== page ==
How to recognize a money laundry scam
A few key points to look out for when your receive an email that looks to good to be true.
Here is an email which has been circulating, which sounds… well… too good to be true.
If you look at the keywords: compensation, scheme, “European Union Government” (btw, there is no such thing), email, randomly selected, lucky.
I am Vogel Anton , European Union Payout Officer in Germany in charge of processing and remitting payment to all Beneficiaries of the European Union Compensation Scheme. We have $4,000,000.00.of your compensation funds fromthe European Union Government, Please be informed that the funds are coming directly from the European Union , It is a Compensation from the European Union to all Victims of Global financial , Scammed Victims and Economic Meltdown andyour email has been randomly selected as one of the lucky beneficiaries.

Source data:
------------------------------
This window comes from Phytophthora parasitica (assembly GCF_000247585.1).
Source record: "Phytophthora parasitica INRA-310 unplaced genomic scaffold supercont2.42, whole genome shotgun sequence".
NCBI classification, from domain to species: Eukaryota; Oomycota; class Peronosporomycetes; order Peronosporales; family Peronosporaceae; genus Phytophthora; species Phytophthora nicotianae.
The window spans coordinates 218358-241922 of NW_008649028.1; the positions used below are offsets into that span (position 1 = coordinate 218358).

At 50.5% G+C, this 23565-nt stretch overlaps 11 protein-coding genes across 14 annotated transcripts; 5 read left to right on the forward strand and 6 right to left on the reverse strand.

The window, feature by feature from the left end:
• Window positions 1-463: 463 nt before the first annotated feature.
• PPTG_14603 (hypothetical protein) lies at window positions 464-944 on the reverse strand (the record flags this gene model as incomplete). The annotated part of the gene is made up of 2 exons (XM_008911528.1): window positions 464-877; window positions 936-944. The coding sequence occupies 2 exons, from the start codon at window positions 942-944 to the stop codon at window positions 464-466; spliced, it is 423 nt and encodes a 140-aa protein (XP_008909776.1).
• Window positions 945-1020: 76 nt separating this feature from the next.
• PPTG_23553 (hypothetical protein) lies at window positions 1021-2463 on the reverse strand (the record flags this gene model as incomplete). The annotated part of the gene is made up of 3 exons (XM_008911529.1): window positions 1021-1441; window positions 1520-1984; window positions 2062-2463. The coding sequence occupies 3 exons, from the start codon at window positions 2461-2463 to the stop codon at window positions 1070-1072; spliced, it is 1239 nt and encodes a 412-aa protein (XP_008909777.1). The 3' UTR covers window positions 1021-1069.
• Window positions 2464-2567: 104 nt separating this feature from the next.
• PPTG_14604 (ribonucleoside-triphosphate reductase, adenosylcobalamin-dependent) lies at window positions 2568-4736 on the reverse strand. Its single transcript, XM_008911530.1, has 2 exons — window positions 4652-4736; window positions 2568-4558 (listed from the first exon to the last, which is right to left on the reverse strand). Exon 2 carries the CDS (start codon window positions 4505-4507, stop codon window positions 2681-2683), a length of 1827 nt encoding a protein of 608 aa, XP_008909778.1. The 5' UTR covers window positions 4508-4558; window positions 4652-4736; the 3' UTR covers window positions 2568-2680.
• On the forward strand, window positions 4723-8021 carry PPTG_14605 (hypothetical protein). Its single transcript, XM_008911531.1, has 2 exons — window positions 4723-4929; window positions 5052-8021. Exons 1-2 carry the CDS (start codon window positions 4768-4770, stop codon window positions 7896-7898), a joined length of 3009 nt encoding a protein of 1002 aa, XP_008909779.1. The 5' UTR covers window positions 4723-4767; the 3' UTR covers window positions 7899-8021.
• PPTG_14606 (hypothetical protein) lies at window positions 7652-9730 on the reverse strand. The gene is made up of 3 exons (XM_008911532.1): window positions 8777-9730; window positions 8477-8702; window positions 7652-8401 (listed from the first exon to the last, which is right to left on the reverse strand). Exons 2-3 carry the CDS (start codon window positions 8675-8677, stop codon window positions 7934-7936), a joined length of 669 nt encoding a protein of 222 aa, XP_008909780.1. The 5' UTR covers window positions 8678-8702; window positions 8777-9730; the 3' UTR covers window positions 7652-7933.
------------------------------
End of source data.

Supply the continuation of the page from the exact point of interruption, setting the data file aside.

we have been authorize to Transfer your full compensation payment of
You are required to provide these details to enable us to proceed with your transfer:
Direct Phone No.
Scanned Copy of I.D.
This is the state of mind you should always have when you read an email:
When something is too good to be true, it usually isn’t true.
Always keep in mind the following, when you encounter a strange looking email:
Do they require your full details (address, ID, social security, etc.) ?
Does the email look strange from a technical point of view? Just look at those empty fields in From and To.
If there is a large sum of money involved?
Do you need to do something for that sum of money?
Is the grammar and syntax of the email is just plain wrong?
Whenever you see something that doesn’t look right (from both common sense as well as technical) then it is most probably not!